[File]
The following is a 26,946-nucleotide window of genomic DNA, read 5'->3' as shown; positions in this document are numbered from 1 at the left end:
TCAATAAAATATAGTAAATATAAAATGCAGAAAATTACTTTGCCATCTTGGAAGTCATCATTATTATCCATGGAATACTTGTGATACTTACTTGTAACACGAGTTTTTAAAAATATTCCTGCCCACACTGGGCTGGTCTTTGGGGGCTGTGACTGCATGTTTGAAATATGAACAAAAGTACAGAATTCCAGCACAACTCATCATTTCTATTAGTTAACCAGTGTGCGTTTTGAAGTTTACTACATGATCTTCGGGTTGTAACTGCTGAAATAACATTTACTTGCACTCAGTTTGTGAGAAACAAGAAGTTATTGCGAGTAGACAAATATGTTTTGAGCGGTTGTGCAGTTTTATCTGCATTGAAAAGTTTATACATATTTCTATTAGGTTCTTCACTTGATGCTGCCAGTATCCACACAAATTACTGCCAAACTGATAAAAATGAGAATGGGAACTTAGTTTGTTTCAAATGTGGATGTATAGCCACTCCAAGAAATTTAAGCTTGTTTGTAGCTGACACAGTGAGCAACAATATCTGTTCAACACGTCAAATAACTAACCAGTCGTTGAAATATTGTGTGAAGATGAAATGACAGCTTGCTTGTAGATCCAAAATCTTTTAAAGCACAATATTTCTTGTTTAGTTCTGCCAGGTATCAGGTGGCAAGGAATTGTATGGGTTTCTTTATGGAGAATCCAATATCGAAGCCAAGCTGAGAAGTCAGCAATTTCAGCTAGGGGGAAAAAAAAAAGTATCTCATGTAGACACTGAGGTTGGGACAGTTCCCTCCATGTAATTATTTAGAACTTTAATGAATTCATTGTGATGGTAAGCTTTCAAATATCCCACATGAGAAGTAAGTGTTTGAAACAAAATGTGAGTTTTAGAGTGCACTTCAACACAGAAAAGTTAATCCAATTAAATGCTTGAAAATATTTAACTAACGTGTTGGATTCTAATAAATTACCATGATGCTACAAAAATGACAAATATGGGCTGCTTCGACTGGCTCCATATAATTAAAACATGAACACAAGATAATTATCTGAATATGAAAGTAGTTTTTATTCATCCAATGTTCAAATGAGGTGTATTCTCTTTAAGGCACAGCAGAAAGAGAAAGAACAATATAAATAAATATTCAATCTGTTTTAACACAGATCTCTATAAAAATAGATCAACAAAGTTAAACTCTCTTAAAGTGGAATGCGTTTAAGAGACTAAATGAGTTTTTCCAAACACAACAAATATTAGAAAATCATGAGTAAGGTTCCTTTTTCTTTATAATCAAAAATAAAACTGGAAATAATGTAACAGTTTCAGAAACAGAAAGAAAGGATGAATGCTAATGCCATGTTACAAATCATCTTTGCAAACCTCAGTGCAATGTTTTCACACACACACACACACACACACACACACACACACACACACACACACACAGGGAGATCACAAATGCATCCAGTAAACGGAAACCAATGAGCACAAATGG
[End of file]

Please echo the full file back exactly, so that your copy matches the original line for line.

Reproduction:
The following is a 26,946-nucleotide window of genomic DNA, read 5'->3' as shown; positions in this document are numbered from 1 at the left end:
TCAATAAAATATAGTAAATATAAAATGCAGAAAATTACTTTGCCATCTTGGAAGTCATCATTATTATCCATGGAATACTTGTGATACTTACTTGTAACACGAGTTTTTAAAAATATTCCTGCCCACACTGGGCTGGTCTTTGGGGGCTGTGACTGCATGTTTGAAATATGAACAAAAGTACAGAATTCCAGCACAACTCATCATTTCTATTAGTTAACCAGTGTGCGTTTTGAAGTTTACTACATGATCTTCGGGTTGTAACTGCTGAAATAACATTTACTTGCACTCAGTTTGTGAGAAACAAGAAGTTATTGCGAGTAGACAAATATGTTTTGAGCGGTTGTGCAGTTTTATCTGCATTGAAAAGTTTATACATATTTCTATTAGGTTCTTCACTTGATGCTGCCAGTATCCACACAAATTACTGCCAAACTGATAAAAATGAGAATGGGAACTTAGTTTGTTTCAAATGTGGATGTATAGCCACTCCAAGAAATTTAAGCTTGTTTGTAGCTGACACAGTGAGCAACAATATCTGTTCAACACGTCAAATAACTAACCAGTCGTTGAAATATTGTGTGAAGATGAAATGACAGCTTGCTTGTAGATCCAAAATCTTTTAAAGCACAATATTTCTTGTTTAGTTCTGCCAGGTATCAGGTGGCAAGGAATTGTATGGGTTTCTTTATGGAGAATCCAATATCGAAGCCAAGCTGAGAAGTCAGCAATTTCAGCTAGGGGGAAAAAAAAAAGTATCTCATGTAGACACTGAGGTTGGGACAGTTCCCTCCATGTAATTATTTAGAACTTTAATGAATTCATTGTGATGGTAAGCTTTCAAATATCCCACATGAGAAGTAAGTGTTTGAAACAAAATGTGAGTTTTAGAGTGCACTTCAACACAGAAAAGTTAATCCAATTAAATGCTTGAAAATATTTAACTAACGTGTTGGATTCTAATAAATTACCATGATGCTACAAAAATGACAAATATGGGCTGCTTCGACTGGCTCCATATAATTAAAACATGAACACAAGATAATTATCTGAATATGAAAGTAGTTTTTATTCATCCAATGTTCAAATGAGGTGTATTCTCTTTAAGGCACAGCAGAAAGAGAAAGAACAATATAAATAAATATTCAATCTGTTTTAACACAGATCTCTATAAAAATAGATCAACAAAGTTAAACTCTCTTAAAGTGGAATGCGTTTAAGAGACTAAATGAGTTTTTCCAAACACAACAAATATTAGAAAATCATGAGTAAGGTTCCTTTTTCTTTATAATCAAAAATAAAACTGGAAATAATGTAACAGTTTCAGAAACAGAAAGAAAGGATGAATGCTAATGCCATGTTACAAATCATCTTTGCAAACCTCAGTGCAATGTTTTCACACACACACACACACACACACACACACACACACACACACACACACACAGGGAGATCACAAATGCATCCAGTAAACGGAAACCAATGAGCACAAATGG